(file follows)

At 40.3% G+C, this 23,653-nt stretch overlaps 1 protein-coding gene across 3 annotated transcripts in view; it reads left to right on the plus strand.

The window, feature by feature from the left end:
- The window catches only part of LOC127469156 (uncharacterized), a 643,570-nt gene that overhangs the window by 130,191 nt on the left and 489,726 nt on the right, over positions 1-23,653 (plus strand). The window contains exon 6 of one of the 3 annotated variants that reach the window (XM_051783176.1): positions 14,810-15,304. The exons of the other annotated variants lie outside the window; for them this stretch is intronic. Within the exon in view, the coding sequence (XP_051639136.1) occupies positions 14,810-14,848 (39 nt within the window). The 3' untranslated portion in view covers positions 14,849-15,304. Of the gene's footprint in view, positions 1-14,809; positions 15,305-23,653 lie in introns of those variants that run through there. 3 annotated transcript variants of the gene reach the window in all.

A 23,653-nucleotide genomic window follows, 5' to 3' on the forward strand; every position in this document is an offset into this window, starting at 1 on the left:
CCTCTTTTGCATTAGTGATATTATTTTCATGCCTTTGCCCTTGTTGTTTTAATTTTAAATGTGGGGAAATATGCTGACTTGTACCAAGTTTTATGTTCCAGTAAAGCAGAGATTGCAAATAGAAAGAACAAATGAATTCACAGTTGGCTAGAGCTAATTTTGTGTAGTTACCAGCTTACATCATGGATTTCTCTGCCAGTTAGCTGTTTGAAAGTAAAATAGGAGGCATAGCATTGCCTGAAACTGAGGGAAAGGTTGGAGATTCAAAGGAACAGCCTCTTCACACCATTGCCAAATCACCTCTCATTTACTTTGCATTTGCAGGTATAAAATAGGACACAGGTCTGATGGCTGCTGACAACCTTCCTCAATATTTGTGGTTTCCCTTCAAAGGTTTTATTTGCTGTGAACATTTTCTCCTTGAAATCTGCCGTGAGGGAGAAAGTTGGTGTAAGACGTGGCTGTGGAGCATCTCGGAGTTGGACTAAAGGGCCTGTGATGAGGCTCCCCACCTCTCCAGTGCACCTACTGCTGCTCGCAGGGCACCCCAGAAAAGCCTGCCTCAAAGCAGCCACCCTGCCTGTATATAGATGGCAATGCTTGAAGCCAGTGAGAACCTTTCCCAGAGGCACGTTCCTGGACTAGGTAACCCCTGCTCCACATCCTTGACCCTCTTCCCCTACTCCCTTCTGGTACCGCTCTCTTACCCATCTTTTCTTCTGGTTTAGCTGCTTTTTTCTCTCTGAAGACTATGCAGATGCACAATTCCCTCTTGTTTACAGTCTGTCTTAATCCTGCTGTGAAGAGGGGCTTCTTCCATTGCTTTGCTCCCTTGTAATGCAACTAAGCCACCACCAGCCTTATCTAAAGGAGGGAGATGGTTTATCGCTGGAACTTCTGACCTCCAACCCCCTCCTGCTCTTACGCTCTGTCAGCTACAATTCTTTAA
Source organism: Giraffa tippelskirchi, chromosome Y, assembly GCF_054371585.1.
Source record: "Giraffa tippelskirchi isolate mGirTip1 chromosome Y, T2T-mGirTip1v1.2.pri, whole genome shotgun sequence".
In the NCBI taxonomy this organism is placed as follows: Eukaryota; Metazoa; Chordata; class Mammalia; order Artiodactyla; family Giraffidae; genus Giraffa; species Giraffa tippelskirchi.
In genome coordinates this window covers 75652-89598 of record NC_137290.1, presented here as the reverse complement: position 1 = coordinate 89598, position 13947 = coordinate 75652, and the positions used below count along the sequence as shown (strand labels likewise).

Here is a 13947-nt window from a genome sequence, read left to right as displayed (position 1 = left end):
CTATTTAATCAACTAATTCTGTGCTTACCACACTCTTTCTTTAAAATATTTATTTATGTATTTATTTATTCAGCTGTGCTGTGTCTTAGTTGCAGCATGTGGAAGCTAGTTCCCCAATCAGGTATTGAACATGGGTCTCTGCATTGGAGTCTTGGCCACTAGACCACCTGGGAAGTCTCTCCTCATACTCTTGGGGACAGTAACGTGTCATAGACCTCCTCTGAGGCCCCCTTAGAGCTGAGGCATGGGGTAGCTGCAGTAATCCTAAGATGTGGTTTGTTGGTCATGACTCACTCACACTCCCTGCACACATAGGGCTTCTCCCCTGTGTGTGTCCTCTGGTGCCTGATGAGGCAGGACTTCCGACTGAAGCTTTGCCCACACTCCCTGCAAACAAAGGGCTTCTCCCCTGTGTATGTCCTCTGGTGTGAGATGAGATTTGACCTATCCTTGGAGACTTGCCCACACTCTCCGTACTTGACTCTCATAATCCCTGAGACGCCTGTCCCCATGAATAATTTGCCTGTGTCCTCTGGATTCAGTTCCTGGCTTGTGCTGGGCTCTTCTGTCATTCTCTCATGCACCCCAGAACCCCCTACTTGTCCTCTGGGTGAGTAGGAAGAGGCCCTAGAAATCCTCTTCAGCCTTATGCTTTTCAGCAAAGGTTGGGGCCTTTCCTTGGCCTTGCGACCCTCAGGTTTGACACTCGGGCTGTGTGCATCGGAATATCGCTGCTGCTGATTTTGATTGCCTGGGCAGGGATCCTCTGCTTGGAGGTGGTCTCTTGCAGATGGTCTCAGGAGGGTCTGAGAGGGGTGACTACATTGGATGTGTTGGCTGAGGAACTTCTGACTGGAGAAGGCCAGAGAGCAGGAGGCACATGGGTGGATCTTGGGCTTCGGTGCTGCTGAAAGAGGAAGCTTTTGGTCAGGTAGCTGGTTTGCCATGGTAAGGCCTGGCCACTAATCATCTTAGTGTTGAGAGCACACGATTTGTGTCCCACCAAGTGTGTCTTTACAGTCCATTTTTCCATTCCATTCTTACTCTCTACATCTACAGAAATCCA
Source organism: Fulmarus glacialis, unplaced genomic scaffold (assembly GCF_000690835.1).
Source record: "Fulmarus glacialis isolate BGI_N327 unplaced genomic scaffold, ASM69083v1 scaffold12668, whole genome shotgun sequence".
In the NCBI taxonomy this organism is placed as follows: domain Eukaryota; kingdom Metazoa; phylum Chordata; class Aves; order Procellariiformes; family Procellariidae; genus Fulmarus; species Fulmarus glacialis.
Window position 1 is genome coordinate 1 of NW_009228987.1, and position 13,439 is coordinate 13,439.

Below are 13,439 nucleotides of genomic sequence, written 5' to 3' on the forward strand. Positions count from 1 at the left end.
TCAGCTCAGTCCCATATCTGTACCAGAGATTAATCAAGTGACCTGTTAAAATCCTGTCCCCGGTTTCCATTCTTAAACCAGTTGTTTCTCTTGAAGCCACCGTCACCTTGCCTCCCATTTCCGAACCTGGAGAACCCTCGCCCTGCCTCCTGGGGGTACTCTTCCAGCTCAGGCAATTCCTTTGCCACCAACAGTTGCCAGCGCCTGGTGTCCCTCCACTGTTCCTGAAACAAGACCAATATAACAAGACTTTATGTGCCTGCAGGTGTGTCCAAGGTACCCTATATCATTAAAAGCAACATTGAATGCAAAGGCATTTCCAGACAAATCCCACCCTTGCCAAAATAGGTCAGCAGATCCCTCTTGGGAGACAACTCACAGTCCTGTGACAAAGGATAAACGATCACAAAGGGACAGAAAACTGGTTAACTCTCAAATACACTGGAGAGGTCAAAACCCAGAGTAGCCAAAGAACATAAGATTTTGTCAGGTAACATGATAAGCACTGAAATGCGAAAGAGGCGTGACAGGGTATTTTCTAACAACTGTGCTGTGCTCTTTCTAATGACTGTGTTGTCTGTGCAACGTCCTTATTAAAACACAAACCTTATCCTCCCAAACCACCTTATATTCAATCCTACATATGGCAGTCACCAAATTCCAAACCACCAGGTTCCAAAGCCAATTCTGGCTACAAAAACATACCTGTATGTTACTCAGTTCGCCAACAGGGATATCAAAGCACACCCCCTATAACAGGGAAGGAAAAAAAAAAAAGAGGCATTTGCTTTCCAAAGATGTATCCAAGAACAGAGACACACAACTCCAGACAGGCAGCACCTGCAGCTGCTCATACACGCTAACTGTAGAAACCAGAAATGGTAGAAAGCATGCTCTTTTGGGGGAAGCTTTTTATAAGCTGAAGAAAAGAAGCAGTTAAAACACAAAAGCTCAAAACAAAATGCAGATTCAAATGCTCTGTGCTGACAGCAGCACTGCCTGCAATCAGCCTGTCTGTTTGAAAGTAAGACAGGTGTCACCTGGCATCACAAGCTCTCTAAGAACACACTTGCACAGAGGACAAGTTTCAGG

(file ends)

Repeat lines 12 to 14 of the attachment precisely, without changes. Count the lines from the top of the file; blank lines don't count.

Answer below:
Source organism: Fulmarus glacialis, unplaced genomic scaffold (assembly GCF_000690835.1).
Source record: "Fulmarus glacialis isolate BGI_N327 unplaced genomic scaffold, ASM69083v1 scaffold12668, whole genome shotgun sequence".
In the NCBI taxonomy this organism is placed as follows: domain Eukaryota; kingdom Metazoa; phylum Chordata; class Aves; order Procellariiformes; family Procellariidae; genus Fulmarus; species Fulmarus glacialis.